2012:  Opened the San Luis Obispo Campus of teVelde Schools of Music, a 920Sq ft. learning center featuring beautiful teaching spaces, video feeds in the waiting rooms for parents to view lessons, and a beautiful environment for learning with easy freeway access and parking for parents.


2010:  Created School of Rock 1 & 2 Summer Camps, intensive music camps that teach 4 instruments and voice, to beginning music students, in just 2 weeks!  The camps have become so successful, in 2014 we sold out 12 different summer camps at 2 locations!


2008-2010: Cofounder of "The International Conservatory of Musician Educators" (ICME) with Karen Foreman. ICME is an international adjudication program promoting excellence in music pedagogy. Designed the first national adjudication program for a combination of many instruments and voice. The Mission of ICME is to document the progress, in 30 areas of study, of every music student. These adjudications take place at TM twice per year. This program includes an extensive teacher training and certification program, including the first ever training program for teachers who want to learn to teach students with Absolute Pitch (AP). For the first time, in 2011, many of our students were independently evaluated for AP abilities, and their skill was documented!

2007-2015: Created and Authored the teVelde Absolute Pitch (T.A.P.) Method  to teach Perfect Absolute Pitch (AP) (Perfect Pitch) to children, ages 3mos to adult. Created a training program to teach music teachers how to teach AP.

2005: Honored by the Chinese Government for "Contributing to the Welfare of the Chinese People" (The highest award that can be given to a non-Chinese citizen.) This award was given in appreciation for judging and coaching advanced piano students at "The 4th Annual International Piano Competition" in Harbin, China.

2004: Certification Completed "Certified Piano Instructor" by The National Guild of Piano Teachers and The American College of Musicians. Requirements for this certification included teaching at least 20 advanced students, annually, for the period of five (5) years within a seven (7) year period. They were required to pass National programs of ten (10) or more songs, and were adjudicated by Certified Judges from many areas of the United States. Students were judged utilizing criteria including: Professional Performance Presentation, Instrumental Technique, Scales/Chords/Arpeggios, Music Theory, Ear Training, Improvisation, and More. Programs were required to be balanced between Baroque, Classical, Romantic, and Contemporary Literature. Pieces were judged using 30 criteria in the categories listed above, and students were required to score at 17 or more commendations per program.

1999-2009: Founder and Chairperson of The Arroyo Grande Center of The National Guild of Piano Teachers (NGPT). Hosted Annual Guild Adjudication events for teachers in the South San Luis Obispo and North Santa Barbara County Areas.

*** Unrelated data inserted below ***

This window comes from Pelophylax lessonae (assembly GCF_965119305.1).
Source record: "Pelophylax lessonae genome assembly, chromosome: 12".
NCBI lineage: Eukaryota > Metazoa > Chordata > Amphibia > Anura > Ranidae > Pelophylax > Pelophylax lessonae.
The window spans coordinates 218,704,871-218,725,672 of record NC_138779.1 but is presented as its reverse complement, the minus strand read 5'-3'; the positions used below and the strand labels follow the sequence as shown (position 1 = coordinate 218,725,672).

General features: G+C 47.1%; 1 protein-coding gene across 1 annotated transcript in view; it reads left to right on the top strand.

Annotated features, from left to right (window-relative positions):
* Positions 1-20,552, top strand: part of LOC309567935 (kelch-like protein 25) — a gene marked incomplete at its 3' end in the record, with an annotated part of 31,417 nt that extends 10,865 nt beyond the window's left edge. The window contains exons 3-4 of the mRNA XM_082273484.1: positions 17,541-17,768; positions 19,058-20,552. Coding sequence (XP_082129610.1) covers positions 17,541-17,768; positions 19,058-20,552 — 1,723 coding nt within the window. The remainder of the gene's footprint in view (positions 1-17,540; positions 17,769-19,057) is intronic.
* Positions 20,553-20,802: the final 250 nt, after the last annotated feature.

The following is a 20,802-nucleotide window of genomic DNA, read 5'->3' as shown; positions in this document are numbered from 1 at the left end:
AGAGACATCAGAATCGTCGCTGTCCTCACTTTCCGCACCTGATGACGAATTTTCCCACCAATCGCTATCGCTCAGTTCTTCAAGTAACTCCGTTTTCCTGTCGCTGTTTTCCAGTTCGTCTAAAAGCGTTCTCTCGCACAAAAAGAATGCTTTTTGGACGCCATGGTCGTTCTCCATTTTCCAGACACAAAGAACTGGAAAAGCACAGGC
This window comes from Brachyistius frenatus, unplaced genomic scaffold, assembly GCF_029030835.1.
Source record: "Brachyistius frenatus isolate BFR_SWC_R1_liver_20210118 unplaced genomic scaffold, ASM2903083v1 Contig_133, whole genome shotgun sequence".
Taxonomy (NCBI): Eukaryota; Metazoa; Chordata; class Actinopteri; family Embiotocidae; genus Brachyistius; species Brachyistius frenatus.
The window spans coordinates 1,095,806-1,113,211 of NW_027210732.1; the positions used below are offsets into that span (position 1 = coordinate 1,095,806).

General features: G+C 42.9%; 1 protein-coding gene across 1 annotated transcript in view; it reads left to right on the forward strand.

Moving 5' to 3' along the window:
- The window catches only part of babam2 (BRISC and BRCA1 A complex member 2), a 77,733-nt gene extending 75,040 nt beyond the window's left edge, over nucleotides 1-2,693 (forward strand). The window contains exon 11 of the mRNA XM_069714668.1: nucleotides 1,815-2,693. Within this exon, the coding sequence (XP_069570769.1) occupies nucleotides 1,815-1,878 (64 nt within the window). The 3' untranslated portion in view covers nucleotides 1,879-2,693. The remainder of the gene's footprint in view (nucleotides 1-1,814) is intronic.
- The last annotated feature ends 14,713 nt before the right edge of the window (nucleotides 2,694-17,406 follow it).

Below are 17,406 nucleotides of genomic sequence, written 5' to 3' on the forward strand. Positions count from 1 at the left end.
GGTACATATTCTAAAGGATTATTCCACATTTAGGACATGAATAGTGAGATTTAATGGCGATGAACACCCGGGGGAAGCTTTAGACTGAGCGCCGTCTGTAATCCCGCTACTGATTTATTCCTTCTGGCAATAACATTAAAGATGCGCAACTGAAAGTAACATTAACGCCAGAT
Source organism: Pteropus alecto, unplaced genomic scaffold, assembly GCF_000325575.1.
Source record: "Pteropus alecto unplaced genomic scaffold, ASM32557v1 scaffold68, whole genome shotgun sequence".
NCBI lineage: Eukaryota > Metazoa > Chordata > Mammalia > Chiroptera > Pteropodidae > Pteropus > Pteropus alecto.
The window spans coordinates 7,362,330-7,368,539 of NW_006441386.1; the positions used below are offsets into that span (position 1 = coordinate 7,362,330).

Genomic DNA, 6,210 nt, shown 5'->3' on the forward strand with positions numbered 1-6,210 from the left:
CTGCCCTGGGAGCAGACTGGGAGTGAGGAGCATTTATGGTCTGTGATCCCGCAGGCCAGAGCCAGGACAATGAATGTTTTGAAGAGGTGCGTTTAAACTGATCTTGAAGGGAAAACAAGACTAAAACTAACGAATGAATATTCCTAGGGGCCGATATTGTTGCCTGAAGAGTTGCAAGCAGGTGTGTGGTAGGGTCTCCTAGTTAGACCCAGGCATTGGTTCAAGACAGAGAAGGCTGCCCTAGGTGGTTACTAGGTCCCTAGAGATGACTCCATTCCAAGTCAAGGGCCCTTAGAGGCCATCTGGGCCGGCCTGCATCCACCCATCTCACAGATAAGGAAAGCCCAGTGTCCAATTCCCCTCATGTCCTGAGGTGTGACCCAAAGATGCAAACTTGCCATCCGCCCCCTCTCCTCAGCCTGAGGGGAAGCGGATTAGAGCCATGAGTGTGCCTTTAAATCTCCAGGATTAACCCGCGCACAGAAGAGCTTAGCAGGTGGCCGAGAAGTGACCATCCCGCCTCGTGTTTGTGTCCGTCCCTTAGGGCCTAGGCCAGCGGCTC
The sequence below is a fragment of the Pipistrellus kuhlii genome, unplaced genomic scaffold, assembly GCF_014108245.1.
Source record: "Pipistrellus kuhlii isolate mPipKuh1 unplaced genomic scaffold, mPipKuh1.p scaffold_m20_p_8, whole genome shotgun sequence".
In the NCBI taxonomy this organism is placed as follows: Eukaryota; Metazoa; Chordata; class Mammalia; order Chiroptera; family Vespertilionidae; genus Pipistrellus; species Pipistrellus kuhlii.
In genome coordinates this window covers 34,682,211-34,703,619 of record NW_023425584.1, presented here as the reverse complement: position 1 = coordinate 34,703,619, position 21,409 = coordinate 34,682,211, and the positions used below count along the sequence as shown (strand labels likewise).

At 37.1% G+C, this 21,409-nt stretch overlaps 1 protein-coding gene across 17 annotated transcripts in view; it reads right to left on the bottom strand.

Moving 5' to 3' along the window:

1999-2004, 2010-11: Founder of the South County Children's Choir, and The teVelde Children's Choir, with choirs in Arroyo Grande and Santa Maria, CA. Choirs focused on creating a relationship between elderly patients and children.

1999-2009: Awarded Honor Roll for Excellence in Teaching every year, for 10 consecutive years, by The NGPT, & The American College of Musicians.

1999: Received International Award for playing 15 selections at the Advanced "D" Level in NGPT Adjudications.

1997: Founded The teVelde School of Music in Arroyo Grande, CA.Offered custom-tailored lessons for whole brain learning for piano, guitar, drums, flute, and voice, All lessons customized to the student's personality type and learning style, and teacher's  chosen for the student based on compatibility in these areas. Worked with students with disabilities including: Autism, Asbergers, TBI, Visual & Hearing Impairments, Cerebral Palsy, Auditory Processing Challenges, ADHD, and ADD.

1985-1998: Composed and Recorded a CD of 10 original songs, including piano/vocal/flute works in the alternative Christian genres.

1982: Member of Sweet Adelines International Chorus, Mission Viejo Chapter, that won 4th place in the World out of 500 international choruses from 5 continents. This was a 2 year process of winning local, regional, and national competitions that required monthly weekend vocal seminars, 2-3 rehearsals a week, and extensive outside vocal coaching in all area of vocal development, harmonies, blending, and choreography.

1974-1980: Soloist and Accompanist for the Worldwide Church of God. Chosen to perform at worldwide conventions with over 6,500 members in attendance. Featured piano soloist at international, national, regional, and local conventions and meetings. Accompanist for international choirs with 140+ members, and instrumental and vocal soloists. Featured vocal performer, both as a member of a mixed quartet, for international conventions, as a soloist, and as a choir member. Performed original compositions of piano/vocal/flute solos and duets. Started a children's choir, and performed in many concerts and choirs.

1974: Won 1st place in the Northern California Region, and in the Sonoma County District of Youth Opportunities United (Y.O.U.) talent competition.

bottom of page